Asset 15


Advancing Nanobubble Technology – Waste and Waste Water Treatment

Enhancing Wastewater Treatment Process Processes

Implementing nanobubble-enabled surfactant removal in wastewater treatment is an effective and low-cost solution:
        • Optimize plant operations and reduce O&M costs
        • Increase treatment capacity
        • Simple implementation
        • Simple operation
        • The existing plant can continue to operate while adding a Moleaer System

Leader in Nanobubble Technology

Moleaer™ is the global leader in manufacturing industrial-scale nanobubble systems that deliver extraordinary improvements in sustainable food production, chemical-free water treatment, and the recovery of natural resources

What are Nanobubbles?

A form of chemistry that increases productivity and solves climate-driven challenges, sustainably
  • Nanobubbles are nano-size bubbles, 2500x smaller than a grain of salt
  • Lack the buoyancy to float to the surface and “pop”
  • Brownian in nature and behave more like nano-sized particles
  • Depending on the gas and the bubble’s charge, nanobubbles can enhance a wide range of physical, chemical and biological reactions in aqueous processes

Fundamentals of Nanobubbles

Nanobubble Benefits for Wastewater

Independent Validation

Moleaer’s nanobubble technology has been independently validated by experts in their fields

Product Overview

ASP Performance Influencers

  • Temperature
  • pH
  • MLSS
  • SRT
  • Surfactants and other inhibitors
  • Biological loading
  • Basin depth
  • Type of aeration device
    • Surface aerators
    • Coarse bubble diffusers
    • Fine bubble diffusers
Water Treatment

Improve Treatability & Efficiency of Wastewater Treatment

Oxygen Efficiency

  • Oxygen needs to transfer into the process twice to be effective
    • Oxygen needs to be diffused into the water
    • Oxygen in the water then needs to be utilized by the biomass
  • Any inefficiency in the transfer or utilization of oxygen costs energy
  • By improving oxygen transfer and oxygen uptake rate, we can:
    • Significantly improve the performance of the system
    • Lower operating costs
Water Treatment

The Problem -Surfactants

  • One of the main inhibitors to the Activated Sludge Process
  • Often present in both municipal and industrial waste streams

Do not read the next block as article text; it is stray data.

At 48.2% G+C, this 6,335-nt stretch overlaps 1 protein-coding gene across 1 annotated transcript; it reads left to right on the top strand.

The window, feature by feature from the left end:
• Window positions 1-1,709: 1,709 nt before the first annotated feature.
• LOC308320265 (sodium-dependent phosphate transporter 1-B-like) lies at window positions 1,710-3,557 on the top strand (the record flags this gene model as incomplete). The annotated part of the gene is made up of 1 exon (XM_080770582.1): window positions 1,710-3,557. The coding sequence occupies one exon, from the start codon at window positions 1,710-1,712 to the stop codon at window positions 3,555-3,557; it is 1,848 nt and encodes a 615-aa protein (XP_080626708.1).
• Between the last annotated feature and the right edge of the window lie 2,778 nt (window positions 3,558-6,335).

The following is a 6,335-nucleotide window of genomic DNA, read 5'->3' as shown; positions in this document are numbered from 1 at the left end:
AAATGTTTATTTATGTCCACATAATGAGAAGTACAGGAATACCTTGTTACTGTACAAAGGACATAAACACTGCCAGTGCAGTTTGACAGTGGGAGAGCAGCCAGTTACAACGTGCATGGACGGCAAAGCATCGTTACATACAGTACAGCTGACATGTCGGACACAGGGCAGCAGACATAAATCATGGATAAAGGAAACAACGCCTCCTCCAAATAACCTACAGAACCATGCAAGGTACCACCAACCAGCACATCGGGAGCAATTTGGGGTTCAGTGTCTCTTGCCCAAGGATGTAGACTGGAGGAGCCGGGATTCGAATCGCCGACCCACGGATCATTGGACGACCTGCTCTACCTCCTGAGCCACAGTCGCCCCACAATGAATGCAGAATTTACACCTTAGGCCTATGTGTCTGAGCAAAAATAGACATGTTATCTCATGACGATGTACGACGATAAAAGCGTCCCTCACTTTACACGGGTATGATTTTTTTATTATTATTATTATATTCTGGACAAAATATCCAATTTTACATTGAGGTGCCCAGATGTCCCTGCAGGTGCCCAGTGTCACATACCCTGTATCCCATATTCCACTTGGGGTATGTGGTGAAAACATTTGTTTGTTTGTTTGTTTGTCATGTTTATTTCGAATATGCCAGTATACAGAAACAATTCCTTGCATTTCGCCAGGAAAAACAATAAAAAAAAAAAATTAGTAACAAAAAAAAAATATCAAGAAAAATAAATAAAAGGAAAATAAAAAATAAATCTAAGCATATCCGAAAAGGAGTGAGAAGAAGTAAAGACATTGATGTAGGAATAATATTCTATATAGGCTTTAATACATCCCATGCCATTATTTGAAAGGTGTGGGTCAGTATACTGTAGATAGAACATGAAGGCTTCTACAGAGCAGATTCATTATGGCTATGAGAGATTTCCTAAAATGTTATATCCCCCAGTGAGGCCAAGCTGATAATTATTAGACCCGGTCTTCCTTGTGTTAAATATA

• Often categorized by ionic charge
  • Quickly adsorbed by the biomass, lowering oxygen transfer to the biomass
  • Inhibit oxygen transfer efficiency
  • Inhibit the dewaterability of the sludge
  • Continue to the effluent polluting the receiving body
  • Removing surfactants is beneficial
Water Treatment

How Nanobubbles Remove Surfactants

  1. Oxidation: the collapse of nanobubble results in ROS production (-OH)
    Strong oxidative effect weakens the molecular bonds in the surfactant
  2. Effect of charge: Surfactant (polar) molecules interact with dispersed nanobubbles (negatively charged) and dispersed ions driven by the respective electrical charges
  3. Turbulence/Mixing:“Floc” formation due to charge neutralization and “collapse” of the alkyl chain of surfactants

Nanobubbles & Oxygen Transfer

  • Improve EXISTING aeration systems efficiency with nanobubbles
    • Klaand resultant Alpha can be raised by introducing nanobubbles
    • Increases oxygen transfer efficiency of existing aeration system
    • OUR can be improved further improving the system performance
    • Hydrolysis can be improved allowing greater production of biogas and/or easier dewatering of sludge
  • Introducing nanobubbles at the earliest stage of the process is most effective
Water Treatment

Moleaer Solution for Wastewater Treatment

Treatment of wastewater with nanobubbles to remove surfactantsupstream or in Activated Sludge (AS) processes to
  1. Reduce cost of aeration in secondary treatment (USD/MGD of influent treated)
  2. Increase treatment capacity in AS processes (by increasing biomass kinetics)
  3. Increase biogas production and energy recovery from anaerobic digestion
The injection of nanobubbles in the wastewater can be added:
  • “in-line”: with a nanobubble generator (NBG) flanged into the existing piping system
  • “off-line”: with a NBG configured to recirculate the wastewater in a treatment basin